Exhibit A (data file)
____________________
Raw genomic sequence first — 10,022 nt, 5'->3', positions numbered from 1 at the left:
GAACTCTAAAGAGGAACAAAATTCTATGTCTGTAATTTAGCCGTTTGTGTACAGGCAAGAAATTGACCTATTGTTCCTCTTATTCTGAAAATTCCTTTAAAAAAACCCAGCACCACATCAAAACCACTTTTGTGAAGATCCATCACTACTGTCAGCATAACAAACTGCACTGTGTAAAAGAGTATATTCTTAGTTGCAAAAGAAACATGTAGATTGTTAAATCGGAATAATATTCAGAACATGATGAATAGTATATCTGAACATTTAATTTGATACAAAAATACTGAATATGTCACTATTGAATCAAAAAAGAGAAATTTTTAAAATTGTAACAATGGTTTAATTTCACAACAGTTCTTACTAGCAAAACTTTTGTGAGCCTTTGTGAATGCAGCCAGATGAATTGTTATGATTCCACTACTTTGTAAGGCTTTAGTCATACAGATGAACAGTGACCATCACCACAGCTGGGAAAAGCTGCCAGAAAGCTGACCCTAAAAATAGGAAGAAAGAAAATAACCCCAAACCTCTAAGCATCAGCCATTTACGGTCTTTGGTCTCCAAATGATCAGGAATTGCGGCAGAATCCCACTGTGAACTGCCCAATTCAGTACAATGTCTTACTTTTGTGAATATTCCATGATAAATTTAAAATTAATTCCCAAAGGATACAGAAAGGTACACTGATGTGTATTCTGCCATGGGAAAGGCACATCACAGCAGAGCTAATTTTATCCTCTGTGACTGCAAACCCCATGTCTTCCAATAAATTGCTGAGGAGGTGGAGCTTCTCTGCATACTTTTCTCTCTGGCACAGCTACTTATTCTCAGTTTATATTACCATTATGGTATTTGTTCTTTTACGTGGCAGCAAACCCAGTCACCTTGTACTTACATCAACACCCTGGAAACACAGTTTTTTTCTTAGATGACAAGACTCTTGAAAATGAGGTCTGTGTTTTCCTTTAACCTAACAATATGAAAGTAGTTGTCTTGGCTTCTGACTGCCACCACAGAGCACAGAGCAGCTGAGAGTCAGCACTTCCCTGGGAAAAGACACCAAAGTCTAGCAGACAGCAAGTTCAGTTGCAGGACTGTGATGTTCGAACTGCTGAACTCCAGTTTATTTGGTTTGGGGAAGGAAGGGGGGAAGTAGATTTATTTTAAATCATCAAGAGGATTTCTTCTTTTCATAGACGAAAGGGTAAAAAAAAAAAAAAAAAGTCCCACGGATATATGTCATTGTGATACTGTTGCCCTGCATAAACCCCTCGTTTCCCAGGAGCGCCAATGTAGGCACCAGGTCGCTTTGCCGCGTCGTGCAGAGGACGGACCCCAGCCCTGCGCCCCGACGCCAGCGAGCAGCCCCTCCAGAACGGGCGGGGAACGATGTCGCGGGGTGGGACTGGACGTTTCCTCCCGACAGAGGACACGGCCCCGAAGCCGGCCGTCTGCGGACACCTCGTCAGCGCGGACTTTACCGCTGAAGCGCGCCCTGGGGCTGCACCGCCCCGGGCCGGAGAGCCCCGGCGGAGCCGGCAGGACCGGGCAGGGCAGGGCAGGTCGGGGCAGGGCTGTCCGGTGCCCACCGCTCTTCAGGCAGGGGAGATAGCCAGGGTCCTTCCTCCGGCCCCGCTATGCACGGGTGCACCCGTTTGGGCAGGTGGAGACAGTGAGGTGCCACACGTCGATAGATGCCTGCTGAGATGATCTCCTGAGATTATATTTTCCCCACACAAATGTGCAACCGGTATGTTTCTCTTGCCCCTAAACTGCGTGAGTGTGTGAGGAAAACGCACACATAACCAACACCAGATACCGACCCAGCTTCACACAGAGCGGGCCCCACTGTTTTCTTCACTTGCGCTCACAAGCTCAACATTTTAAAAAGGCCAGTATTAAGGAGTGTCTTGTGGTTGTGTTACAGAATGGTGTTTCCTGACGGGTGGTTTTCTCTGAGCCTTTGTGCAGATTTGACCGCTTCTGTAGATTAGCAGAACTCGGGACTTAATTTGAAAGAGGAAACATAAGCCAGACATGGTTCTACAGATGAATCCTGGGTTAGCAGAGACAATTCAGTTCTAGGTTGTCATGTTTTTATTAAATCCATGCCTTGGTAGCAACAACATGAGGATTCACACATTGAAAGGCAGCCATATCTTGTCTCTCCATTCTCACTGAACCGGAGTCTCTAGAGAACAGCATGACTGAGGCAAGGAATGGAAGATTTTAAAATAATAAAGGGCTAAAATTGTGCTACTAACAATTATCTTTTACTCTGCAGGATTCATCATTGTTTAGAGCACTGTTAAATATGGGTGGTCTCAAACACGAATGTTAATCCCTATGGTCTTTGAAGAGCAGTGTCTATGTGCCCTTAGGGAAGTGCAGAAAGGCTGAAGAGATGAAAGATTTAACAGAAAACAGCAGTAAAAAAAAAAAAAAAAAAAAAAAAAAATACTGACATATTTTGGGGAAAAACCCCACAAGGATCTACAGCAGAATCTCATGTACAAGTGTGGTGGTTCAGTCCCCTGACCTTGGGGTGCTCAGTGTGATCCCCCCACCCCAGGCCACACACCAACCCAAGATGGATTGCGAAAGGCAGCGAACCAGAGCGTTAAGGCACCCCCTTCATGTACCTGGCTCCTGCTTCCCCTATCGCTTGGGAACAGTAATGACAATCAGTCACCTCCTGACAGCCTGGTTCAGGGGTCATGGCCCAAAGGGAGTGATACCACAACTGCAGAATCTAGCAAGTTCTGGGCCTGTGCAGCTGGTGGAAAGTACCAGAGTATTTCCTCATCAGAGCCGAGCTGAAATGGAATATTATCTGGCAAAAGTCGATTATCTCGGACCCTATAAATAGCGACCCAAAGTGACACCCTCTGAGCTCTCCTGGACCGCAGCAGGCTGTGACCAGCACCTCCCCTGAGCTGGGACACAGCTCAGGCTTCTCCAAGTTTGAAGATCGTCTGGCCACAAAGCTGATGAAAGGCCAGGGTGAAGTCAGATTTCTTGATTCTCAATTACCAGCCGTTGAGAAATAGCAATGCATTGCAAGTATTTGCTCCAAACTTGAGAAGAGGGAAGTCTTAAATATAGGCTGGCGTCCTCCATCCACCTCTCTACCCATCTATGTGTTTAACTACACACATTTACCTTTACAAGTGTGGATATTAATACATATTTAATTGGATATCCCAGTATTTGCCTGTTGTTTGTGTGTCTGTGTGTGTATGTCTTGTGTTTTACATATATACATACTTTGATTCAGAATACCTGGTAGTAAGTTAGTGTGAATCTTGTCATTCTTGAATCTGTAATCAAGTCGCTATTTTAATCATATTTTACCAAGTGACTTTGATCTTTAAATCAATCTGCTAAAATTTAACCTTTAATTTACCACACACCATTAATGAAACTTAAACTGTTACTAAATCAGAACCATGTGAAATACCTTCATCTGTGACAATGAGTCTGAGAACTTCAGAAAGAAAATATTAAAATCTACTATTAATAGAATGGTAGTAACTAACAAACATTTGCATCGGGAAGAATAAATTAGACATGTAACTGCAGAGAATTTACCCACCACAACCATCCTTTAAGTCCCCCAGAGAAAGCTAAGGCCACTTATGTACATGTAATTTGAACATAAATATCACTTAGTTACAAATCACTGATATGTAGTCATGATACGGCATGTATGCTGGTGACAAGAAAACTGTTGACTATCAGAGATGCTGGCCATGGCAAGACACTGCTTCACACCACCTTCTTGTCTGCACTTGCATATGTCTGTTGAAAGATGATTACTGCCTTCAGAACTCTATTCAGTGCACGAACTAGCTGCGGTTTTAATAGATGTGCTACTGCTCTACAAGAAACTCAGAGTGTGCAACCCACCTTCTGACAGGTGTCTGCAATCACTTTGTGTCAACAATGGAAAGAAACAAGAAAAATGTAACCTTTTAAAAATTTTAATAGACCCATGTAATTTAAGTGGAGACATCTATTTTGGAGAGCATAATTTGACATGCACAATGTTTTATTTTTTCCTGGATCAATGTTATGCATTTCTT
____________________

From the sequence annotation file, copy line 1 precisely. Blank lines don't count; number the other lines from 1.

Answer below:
Raw genomic sequence first — 10,022 nt, 5'->3', positions numbered from 1 at the left: